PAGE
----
Perhaps the best advice on blogging I’ve ever seen…
Perhaps the best advice on blogging I’ve ever seen…
Alan Shelton writes:
In a world filled with the worship of the ego, those who pursue transformation stand in an opposite camp. What is it that they know that the rest of the world seems to ignore?
Our media is full of seminars and programs dedicated to what we might call self-mastery. But seekers seem to have seen through this masquerade. It is as though the world were the King in the story of the Emperor’s new clothes. So what is it that they see?
All transformation nests in a sense of being “in the flow”. Every serious seeker, whether it be in a class of yoga or a meditation retreat has had that earth shattering experience of disappearing into the whole.
It is that first experience that most will never forget nor can they ignore. When this occurs, it is almost immediately understood that the normal ego state has abated and something bigger has taken its place. Has the ego been lost? No. It simply has been re-situated into its rightful place as a placeholder in the whole movement in consciousness. Now, that movement is accessible to the new seeker.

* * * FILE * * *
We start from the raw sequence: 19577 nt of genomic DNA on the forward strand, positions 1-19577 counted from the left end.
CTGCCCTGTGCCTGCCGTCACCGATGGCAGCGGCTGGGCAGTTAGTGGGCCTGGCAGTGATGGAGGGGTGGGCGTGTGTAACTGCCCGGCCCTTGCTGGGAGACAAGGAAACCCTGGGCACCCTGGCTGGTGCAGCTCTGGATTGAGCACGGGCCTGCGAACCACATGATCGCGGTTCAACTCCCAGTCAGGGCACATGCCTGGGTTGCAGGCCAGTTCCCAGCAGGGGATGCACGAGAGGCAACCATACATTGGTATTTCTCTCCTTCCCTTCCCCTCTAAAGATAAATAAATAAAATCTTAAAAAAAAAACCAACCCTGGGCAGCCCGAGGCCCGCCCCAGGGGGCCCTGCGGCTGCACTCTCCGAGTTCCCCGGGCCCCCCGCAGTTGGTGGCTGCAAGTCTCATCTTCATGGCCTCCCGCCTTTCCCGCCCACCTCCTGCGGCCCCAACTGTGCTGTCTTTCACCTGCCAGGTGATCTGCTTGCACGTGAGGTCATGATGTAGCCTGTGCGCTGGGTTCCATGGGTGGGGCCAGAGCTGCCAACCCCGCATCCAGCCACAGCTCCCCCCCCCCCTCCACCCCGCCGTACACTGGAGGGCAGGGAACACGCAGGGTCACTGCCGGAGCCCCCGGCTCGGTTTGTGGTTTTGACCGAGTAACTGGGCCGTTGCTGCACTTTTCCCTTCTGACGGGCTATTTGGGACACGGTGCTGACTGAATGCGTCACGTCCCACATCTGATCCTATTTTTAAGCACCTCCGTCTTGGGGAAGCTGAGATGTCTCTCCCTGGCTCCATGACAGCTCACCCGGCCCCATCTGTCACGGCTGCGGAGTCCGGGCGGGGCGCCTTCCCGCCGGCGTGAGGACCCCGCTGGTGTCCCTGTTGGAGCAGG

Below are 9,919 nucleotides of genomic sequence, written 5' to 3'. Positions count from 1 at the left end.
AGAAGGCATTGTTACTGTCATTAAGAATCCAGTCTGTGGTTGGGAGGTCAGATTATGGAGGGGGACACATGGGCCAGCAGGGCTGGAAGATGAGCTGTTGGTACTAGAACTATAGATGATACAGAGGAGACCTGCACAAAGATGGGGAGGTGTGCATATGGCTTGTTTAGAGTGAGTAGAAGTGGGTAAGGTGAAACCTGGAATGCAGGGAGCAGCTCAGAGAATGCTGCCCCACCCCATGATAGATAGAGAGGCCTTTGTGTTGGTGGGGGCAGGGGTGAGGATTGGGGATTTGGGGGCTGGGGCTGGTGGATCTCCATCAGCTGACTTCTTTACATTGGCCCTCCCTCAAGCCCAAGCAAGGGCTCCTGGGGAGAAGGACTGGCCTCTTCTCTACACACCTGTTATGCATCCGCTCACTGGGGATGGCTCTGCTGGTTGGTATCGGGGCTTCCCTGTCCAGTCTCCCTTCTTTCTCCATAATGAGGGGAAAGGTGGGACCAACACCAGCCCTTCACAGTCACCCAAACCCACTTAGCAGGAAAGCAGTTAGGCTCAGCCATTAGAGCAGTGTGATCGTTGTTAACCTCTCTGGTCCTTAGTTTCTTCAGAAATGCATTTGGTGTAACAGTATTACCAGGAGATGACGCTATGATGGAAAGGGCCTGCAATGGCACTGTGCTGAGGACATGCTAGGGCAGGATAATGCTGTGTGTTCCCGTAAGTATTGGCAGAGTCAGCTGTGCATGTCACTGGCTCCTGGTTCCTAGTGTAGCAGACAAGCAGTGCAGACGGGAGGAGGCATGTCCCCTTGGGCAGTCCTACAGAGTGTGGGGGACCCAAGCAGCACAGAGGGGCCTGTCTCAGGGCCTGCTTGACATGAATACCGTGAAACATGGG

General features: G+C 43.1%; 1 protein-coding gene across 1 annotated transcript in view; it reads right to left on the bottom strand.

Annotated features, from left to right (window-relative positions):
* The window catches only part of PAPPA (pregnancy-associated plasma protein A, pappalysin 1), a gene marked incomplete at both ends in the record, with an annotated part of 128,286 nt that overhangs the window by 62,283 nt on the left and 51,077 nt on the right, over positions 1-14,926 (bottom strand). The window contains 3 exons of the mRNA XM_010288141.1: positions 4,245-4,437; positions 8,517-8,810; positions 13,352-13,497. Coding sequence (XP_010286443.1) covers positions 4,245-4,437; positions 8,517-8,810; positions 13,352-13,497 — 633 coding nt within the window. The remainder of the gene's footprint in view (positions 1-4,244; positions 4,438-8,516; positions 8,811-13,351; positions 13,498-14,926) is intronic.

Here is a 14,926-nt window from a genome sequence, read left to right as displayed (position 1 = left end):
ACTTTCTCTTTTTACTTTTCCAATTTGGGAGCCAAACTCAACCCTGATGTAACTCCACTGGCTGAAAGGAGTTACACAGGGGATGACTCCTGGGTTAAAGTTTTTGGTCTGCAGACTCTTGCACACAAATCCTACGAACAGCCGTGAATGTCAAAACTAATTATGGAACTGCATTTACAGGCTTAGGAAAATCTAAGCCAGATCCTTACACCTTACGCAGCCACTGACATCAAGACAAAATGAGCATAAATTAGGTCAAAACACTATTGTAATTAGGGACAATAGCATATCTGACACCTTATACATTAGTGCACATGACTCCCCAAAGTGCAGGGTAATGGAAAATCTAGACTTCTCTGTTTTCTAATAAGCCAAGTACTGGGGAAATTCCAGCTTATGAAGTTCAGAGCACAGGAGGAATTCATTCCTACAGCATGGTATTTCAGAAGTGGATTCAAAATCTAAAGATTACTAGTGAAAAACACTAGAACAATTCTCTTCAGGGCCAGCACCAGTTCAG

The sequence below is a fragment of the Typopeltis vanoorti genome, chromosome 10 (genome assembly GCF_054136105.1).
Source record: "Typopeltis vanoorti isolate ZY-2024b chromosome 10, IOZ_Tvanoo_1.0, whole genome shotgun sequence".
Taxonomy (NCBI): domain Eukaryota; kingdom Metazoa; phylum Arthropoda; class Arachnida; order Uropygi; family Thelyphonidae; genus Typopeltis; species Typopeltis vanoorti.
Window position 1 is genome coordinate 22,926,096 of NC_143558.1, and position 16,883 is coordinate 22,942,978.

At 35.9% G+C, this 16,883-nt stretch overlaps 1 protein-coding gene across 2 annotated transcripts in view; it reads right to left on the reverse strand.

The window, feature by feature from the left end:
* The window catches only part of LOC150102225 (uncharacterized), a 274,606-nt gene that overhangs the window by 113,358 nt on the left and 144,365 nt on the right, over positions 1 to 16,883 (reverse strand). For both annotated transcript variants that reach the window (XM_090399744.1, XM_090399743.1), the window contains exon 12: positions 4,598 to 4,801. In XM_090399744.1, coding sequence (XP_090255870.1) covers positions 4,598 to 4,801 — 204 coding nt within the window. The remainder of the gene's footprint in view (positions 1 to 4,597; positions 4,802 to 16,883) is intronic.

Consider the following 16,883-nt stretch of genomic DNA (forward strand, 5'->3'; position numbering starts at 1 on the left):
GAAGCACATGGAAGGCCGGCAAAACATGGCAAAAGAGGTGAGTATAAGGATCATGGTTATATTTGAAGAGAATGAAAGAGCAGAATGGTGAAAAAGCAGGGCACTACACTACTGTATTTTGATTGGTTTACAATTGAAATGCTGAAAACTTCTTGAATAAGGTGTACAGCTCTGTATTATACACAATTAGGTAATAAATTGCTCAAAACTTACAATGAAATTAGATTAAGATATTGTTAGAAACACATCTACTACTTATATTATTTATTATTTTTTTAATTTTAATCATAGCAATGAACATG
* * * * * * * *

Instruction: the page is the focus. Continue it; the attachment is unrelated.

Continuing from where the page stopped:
In this revelation it is obvious that mastering the ego as a specific piece apart from the whole will not move one in the direction of permanent transformation. And so the transformative crowd moves with unquestioned inspiration into the unknown drawn by that first simple taste.
The beauty of this journey in today’s global and corporate world is that the new generations are demanding that life be about something bigger than “just me”. In their inner experience they have understood that the pursuit of goals for “myself only” is a continuing confirmation of the dominance of the ego. They have felt something bigger than that occur in their own world, and rightfully, they now seek to serve that bigger sense and lose their ego’s sense of authority in the process.
Years ago, while sitting in an ashram in India, I heard a master declare “ego is simply a functional resistance to what is”. In that moment, it was obvious to me that resistance is something that can be felt within and if that is the case, that a doorway to transformation was in the felt experience of the moment.